The Iraqis responded that they would look into the matter, said an American official who declined to be identified because he was talking about diplomatic communications. But more than a week later, the Iraqis had yet to take action, Censor.NET reports citing The New York Times.
A spokesman for the Iraqi prime minister declined to comment on Sunday, asserting that he had no information about the Russian flights or the United States' concerns about them.
Russia is using an air corridor over Iraq and Iran to fly military equipment and personnel to a new air hub in Syria, openly defying American efforts to block the shipments and significantly increasing tensions with Washington.
American officials disclosed Sunday that at least seven giant Russian Condor transport planes had taken off from a base in southern Russia during the past week to ferry equipment to Syria, all passing through Iranian and Iraqi airspace.
Their destination was an airfield south of Latakia, Syria, which could become the most significant new Russian military foothold in the Middle East in decades, American officials said.
The Obama administration initially hoped it had hampered the Russian effort to move military equipment and personnel into Syria when Bulgaria, a NATO member, announced it would close its airspace to the flights. But Russia quickly began channeling its flights over Iraq and Iran, which Russia's foreign minister, Sergey V. Lavrov, said on Sunday would continue despite American objections.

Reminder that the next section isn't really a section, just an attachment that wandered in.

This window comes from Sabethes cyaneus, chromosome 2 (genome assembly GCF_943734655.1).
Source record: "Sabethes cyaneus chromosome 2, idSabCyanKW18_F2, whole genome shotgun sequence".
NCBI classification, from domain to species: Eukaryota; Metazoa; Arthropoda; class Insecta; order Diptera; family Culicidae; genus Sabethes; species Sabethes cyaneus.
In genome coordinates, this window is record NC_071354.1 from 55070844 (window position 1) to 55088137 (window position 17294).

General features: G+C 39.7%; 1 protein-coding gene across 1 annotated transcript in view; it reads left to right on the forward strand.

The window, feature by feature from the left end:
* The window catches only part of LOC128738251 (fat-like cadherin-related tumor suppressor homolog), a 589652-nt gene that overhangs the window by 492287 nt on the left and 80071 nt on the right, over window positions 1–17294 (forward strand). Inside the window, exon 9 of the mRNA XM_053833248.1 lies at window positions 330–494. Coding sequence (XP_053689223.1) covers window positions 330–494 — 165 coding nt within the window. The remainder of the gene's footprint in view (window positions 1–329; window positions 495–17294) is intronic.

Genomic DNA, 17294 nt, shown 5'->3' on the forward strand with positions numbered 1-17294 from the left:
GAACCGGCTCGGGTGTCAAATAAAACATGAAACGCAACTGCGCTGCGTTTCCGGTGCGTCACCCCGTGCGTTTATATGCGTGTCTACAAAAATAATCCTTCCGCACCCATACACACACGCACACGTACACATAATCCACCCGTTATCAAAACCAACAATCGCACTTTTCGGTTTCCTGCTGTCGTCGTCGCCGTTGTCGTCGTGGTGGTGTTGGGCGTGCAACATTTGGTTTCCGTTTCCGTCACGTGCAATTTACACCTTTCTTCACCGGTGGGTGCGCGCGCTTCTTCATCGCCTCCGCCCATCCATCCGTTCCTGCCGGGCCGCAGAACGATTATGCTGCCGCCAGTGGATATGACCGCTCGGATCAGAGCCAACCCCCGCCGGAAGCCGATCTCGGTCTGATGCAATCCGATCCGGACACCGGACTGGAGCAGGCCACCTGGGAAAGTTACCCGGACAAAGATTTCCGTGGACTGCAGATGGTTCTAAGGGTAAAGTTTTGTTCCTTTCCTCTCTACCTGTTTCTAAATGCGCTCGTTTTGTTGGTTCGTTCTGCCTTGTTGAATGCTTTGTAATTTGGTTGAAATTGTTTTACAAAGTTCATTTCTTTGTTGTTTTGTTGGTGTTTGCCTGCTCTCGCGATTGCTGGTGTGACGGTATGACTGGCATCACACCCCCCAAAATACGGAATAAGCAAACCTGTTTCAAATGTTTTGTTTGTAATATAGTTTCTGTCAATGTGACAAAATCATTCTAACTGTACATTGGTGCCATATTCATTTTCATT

With few aircraft, Iraq's ability to defend its airspace is extremely limited. But it could tell the Russians that they do not have the clearance to fly through Iraqi airspace and ask for American help in detecting and discouraging Russian flights.
A Russian Embassy official in Tehran told Russian news agencies on Wednesday that Iran had approved Russia's use of Iranian airspace to fly to Syria, but the official insisted the cargo was merely humanitarian aid.
According to American intelligence, about 200 Russian marines and six Russian howitzers now guard the air base south of Latakia. More prefabricated buildings have been delivered, increasing the housing capacity to 1,500 people. Dozens of Russian vehicles have been observed at the base, including about a dozen advanced infantry fighting vehicles.
American intelligence has not detected Russian fighter jets. But some American officials said Russian SU-25 and MiG-31 attack planes might arrive in the next phase of the buildup. They could be sent in crates and assembled in Syria or be flown to the base, officials said.
The Russian move could serve multiple purposes, according to analysts. In addition to strengthening Mr. Assad and buttressing the Kremlin's plan to create a new anti-ISIL coalition that includes Iran and the Syrian government, it positions Russia to have major influence in Syria's future and draws attention away from Russia's intervention in Ukraine.
"The Russians have done a masterful job of changing the subject on the eve of Vladimir Putin's arrival in New York for the 70th commemoration of the U.N. General Assembly," said Andrew S. Weiss, vice president for studies at the Carnegie Endowment for International Peace. He is a former Russia expert for the National Security Council, the State Department and the Pentagon.
"Instead of accepting a brushoff from the White House about Putin's desire for a meeting with Obama, the Russians are trying to argue that you have to talk to us about Syria," Mr. Weiss added. "I don't believe Western governments are prepared to do very much to slow down or block the risky course the Russians are going on."